"Where's the nearest gas station? Punch it into the GPS."
"Uh…there's one about 20 kilometres from here." I answered as we drove down the back roads of the Midi-Pyrénées region of France. "But we'd need to reroute down another highway. There may be a toll..."
"I'll keep driving" my father replied. I could tell he was getting anxious even though we had half a tank. "We really need fuel though. If we're going to be driving around to these obscure sites, we need to ensure that the tank is always topped up."
This conversation repeated itself daily over the month of April as our European road trip brought us through France, Belgium, the Netherlands, Germany and blink-and-you'll-miss-it Luxembourg. A preoccupation with the availability of petrol may seem strange, especially since we were on holiday – our final holiday together – but it did offer fleeting distraction from the fact we were both staring down the barrel of a gun.
"There's a gas station up ahead." I noted. "On the right."
"We should be able to make it to the next one. I'll keep going."
In a year marked by loss, depression and stress in every facet of my existence, the memory of this prosaic banter has become one of my most cherished moments of 2014.
Returning to my childhood home now brings back a flood of emotion. One of my earliest memories in life took place just beyond the perimeter of backyard that my bedroom window overlooks. I may have been three or four-years-old; the exact epoch of childhood remains hazy but the magic of the moment does not. I recall it being winter – a Winnipeg winter – and I was playing in the snow with my father all bundled up in layers, ski-pants, toque and mitts. Throwing snowballs into the air, I marvelled as one seemed to disappear into the cosmos.
"Daddy! I threw one all the way into space!!!"
Not missing a beat, my father assured me: "I bet it went all the way to Saturn."
It's hard not having this person in my life. This beacon of support. This rock. My father was a gold-standard individual. The older one gets, the more one realizes that people like this are few and very far between. In grade 9, I told my dad I wanted to study Philosophy. I was very serious even though the only enigma I truly wished to find explanation for was why high school sucked so bad. He told me to take classes that would aid in getting accepted into university when I was ready. Nearing graduation, I presented my father with an even more absurd career goal: I wanted to be an artist. Again, not missing a beat or expressing any sort of concern at the probability of me living on social assistance for the rest of my life (or worse, living at home until I was 50), he not only supported me emotionally but financially as I worked towards my goal. He believed in supporting people's dreams.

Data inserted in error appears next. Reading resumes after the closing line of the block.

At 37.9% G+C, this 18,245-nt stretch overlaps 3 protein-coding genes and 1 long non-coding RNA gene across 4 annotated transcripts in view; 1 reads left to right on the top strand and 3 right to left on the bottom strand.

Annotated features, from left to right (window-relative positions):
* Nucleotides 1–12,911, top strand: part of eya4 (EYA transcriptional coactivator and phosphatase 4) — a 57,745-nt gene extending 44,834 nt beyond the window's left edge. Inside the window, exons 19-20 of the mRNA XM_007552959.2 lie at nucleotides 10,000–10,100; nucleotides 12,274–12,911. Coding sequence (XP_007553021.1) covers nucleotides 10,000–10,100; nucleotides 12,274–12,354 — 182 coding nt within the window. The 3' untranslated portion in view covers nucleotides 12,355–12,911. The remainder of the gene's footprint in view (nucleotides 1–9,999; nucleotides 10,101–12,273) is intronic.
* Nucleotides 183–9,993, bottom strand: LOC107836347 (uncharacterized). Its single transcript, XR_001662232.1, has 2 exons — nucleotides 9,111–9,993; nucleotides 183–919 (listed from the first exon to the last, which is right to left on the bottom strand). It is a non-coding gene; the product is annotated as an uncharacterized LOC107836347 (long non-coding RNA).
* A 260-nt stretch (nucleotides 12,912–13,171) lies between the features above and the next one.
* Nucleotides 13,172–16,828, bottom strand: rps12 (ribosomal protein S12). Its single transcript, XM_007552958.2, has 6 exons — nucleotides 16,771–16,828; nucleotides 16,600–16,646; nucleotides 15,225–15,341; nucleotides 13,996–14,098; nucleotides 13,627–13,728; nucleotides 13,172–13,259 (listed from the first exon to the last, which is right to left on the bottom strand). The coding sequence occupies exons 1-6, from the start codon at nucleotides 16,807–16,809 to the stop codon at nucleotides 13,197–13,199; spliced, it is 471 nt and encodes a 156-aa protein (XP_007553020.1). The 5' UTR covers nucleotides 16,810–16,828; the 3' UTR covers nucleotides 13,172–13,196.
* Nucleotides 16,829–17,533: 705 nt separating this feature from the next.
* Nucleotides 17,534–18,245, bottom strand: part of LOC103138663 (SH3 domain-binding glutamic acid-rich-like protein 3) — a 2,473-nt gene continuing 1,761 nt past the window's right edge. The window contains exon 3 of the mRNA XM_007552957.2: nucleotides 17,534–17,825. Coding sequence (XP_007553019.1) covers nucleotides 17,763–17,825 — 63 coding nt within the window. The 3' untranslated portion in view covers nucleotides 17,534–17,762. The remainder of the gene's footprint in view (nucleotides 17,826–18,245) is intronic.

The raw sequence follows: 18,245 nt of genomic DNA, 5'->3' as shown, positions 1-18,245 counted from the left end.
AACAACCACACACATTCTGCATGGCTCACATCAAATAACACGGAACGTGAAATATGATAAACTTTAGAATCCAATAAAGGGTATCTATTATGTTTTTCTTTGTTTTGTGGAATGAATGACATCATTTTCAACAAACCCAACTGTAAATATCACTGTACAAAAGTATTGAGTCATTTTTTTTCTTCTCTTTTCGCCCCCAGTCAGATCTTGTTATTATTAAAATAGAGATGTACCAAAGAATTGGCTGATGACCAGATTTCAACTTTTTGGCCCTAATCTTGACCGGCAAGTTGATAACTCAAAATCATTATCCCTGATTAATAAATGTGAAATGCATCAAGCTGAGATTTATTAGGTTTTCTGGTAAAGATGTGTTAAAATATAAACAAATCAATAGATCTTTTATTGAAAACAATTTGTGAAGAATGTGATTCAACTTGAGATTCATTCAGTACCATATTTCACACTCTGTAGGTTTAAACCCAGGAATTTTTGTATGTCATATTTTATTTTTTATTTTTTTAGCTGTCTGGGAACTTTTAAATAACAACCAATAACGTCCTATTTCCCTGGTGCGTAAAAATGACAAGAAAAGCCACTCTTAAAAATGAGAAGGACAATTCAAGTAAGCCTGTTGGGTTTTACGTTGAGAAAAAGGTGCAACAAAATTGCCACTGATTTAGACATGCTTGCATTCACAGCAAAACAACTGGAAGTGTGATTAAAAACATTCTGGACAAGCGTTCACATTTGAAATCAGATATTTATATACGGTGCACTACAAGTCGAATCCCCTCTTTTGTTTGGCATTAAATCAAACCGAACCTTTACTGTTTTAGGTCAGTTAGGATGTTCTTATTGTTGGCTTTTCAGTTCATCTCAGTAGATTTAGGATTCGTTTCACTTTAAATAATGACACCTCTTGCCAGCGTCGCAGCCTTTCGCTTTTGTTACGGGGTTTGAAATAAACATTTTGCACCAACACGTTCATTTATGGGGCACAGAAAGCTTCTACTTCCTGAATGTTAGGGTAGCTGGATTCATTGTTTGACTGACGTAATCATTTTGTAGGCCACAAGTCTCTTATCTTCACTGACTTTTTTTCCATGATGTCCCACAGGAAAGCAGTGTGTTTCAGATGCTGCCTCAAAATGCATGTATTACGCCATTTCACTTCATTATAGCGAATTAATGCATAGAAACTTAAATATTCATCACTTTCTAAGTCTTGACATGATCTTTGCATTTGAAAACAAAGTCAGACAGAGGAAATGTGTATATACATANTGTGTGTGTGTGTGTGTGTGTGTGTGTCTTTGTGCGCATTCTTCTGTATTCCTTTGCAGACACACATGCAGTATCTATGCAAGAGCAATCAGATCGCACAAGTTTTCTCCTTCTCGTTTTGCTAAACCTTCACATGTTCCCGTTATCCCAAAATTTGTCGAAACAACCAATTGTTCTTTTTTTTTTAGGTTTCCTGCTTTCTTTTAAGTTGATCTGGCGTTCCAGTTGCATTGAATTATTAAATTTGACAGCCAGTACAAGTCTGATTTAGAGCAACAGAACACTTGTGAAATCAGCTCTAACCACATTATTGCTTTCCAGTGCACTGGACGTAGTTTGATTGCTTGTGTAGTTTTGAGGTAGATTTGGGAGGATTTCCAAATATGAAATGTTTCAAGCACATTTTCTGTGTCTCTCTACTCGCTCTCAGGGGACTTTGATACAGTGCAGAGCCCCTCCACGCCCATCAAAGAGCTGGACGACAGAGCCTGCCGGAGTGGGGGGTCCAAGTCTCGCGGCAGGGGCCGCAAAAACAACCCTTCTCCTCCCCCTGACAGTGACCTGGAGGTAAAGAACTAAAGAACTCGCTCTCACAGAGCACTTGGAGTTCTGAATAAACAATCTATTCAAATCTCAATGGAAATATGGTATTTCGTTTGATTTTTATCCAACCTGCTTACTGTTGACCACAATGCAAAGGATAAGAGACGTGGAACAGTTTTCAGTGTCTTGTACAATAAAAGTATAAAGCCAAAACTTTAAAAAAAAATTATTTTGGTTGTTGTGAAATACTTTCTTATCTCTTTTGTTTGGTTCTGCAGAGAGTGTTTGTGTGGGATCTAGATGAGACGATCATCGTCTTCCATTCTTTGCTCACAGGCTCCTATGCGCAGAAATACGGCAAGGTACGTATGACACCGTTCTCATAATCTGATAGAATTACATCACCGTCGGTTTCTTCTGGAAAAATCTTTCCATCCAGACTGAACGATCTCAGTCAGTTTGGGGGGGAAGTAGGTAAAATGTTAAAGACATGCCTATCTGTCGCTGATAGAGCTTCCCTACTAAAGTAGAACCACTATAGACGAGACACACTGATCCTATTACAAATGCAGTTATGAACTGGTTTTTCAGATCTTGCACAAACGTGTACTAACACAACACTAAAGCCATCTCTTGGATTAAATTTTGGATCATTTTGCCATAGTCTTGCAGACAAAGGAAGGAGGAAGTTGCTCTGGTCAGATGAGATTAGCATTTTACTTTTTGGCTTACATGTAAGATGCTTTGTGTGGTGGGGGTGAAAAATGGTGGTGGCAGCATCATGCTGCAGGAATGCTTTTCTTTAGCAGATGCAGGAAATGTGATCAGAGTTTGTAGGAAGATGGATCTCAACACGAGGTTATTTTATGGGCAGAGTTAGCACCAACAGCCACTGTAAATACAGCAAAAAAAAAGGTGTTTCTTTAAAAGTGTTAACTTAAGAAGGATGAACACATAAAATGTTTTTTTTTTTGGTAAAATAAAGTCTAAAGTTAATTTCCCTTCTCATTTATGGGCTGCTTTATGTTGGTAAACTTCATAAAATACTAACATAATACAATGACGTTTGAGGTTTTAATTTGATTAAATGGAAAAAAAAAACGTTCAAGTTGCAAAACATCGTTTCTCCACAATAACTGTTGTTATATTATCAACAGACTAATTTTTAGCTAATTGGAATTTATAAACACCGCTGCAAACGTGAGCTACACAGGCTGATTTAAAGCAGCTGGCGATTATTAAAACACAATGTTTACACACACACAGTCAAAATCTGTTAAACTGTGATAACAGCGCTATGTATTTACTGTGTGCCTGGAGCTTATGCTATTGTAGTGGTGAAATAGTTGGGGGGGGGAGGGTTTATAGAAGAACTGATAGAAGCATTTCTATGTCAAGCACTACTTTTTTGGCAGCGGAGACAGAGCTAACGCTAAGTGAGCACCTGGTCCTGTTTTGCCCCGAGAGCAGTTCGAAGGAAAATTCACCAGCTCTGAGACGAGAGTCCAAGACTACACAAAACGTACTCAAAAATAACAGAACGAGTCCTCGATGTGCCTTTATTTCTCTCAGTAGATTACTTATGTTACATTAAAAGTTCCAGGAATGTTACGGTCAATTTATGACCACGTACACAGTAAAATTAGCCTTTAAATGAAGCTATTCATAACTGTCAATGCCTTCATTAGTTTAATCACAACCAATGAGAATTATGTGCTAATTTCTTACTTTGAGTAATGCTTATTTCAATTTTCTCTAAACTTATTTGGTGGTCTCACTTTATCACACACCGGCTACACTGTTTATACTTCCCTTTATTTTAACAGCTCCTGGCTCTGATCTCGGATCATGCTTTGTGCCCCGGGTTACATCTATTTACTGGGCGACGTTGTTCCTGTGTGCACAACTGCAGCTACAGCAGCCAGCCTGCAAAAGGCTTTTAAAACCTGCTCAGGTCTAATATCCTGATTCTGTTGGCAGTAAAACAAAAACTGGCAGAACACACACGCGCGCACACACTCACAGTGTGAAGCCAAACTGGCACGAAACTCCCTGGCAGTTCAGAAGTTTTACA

They say grief gets easier as time goes on but that is a lie. It gets harder before it gets better.
Christmas is approaching and while I am not looking forward to that, I lament ringing in the new year even more. My father's name is now forever tied with this year: Brian Donald Clague, 1950 - 2014. I've been telling myself a lie for the last five months that he is still here, somewhere, and the obituary confirms that. When the clock rings in midnight on January 1, 2015, I fear I won't even have that fallacy to cling to.
My other most cherished memory of the year occurred in late June. When my father was discharged from the hospital after his first stroke, he came home to recuperate. His mobility wasn't the greatest but early one morning, well before the sun could broach the horizon, he left his bed and snuck outside. Sitting on the deck in an adirondack chair, he gazed at the stars, at the moon and possibly Saturn. They are all visible from that vantage point.